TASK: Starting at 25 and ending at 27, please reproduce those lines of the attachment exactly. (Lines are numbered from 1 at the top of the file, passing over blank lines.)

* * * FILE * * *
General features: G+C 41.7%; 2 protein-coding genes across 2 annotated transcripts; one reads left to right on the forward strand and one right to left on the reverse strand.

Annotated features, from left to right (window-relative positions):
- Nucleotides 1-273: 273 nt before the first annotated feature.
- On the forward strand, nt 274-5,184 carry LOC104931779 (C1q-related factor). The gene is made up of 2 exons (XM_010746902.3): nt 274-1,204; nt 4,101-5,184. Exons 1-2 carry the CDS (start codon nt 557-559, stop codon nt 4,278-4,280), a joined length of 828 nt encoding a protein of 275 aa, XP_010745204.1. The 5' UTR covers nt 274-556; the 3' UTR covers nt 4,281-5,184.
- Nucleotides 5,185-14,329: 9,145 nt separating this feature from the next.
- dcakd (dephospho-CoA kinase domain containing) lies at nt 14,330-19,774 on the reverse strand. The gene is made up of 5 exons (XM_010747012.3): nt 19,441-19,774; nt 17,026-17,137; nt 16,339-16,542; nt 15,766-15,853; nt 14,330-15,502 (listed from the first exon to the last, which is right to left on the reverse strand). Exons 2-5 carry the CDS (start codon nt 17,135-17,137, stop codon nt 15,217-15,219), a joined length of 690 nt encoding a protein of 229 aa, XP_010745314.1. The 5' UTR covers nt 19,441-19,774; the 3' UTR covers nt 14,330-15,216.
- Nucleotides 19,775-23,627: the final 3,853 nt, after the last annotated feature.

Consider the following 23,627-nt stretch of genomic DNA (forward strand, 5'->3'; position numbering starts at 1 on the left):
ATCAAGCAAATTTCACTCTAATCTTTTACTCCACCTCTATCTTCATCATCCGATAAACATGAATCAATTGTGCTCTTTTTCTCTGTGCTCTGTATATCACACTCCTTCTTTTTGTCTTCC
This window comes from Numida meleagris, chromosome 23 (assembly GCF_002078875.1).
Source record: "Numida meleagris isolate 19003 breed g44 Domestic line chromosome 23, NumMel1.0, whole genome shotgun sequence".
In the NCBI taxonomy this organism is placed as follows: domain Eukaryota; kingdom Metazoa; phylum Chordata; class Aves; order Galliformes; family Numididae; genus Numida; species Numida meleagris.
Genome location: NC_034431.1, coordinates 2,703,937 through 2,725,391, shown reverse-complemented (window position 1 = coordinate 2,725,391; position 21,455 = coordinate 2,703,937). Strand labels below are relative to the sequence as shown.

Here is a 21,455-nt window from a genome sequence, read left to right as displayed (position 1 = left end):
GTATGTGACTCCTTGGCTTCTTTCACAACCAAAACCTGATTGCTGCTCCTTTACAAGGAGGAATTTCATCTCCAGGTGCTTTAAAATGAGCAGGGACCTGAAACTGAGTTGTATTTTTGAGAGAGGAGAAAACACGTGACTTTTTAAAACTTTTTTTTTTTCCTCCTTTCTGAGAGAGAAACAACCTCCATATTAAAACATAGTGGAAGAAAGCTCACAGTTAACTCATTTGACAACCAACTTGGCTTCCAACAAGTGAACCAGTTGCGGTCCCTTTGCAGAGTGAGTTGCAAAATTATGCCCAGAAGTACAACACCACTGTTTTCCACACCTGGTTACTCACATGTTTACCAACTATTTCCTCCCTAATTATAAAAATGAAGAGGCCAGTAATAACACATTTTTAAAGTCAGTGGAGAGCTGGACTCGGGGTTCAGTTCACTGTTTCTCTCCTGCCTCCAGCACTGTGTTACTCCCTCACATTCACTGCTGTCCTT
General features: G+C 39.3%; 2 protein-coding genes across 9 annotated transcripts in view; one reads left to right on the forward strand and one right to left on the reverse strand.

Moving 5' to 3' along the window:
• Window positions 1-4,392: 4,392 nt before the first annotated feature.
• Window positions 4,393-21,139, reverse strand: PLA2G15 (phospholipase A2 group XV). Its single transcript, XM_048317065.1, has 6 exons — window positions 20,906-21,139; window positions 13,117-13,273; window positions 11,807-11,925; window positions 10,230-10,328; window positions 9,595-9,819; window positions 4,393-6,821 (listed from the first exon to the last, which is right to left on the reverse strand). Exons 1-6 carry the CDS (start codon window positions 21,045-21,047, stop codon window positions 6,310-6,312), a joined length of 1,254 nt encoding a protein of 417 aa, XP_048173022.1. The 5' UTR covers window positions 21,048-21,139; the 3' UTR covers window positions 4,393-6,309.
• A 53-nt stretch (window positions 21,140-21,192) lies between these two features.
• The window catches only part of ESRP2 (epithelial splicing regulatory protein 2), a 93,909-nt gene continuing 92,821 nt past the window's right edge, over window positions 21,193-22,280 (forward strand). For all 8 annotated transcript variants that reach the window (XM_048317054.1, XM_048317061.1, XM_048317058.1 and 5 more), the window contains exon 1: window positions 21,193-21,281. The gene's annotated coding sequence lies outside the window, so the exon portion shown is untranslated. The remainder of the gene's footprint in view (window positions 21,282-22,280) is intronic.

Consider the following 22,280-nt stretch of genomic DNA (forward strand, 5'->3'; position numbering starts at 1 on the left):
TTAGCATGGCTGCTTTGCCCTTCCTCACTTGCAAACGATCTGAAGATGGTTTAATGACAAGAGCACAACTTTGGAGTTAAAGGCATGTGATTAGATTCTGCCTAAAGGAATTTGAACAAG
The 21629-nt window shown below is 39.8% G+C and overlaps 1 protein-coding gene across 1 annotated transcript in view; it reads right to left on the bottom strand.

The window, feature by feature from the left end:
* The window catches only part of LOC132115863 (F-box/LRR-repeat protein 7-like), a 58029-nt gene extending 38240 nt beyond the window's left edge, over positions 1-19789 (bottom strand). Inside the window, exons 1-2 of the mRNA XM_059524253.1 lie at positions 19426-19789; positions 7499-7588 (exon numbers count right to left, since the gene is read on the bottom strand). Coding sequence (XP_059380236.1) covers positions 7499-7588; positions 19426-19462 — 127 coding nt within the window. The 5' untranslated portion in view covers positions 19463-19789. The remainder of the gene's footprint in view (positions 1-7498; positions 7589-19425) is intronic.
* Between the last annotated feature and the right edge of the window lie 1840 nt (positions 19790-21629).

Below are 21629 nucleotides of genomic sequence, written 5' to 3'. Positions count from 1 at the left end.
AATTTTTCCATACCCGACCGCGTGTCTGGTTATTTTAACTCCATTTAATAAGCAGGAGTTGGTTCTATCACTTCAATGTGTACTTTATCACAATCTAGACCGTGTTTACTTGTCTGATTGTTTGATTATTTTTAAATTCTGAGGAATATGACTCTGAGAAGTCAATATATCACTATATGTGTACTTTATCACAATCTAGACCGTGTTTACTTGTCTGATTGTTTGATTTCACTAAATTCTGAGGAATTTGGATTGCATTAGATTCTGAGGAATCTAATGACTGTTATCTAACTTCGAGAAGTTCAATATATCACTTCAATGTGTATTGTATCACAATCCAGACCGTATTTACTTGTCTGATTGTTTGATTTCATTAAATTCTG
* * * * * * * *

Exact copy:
The window, feature by feature from the left end:
* The window catches only part of LOC132115863 (F-box/LRR-repeat protein 7-like), a 58029-nt gene extending 38240 nt beyond the window's left edge, over positions 1-19789 (bottom strand). Inside the window, exons 1-2 of the mRNA XM_059524253.1 lie at positions 19426-19789; positions 7499-7588 (exon numbers count right to left, since the gene is read on the bottom strand). Coding sequence (XP_059380236.1) covers positions 7499-7588; positions 19426-19462 — 127 coding nt within the window. The 5' untranslated portion in view covers positions 19463-19789. The remainder of the gene's footprint in view (positions 1-7498; positions 7589-19425) is intronic.
* Between the last annotated feature and the right edge of the window lie 1840 nt (positions 19790-21629).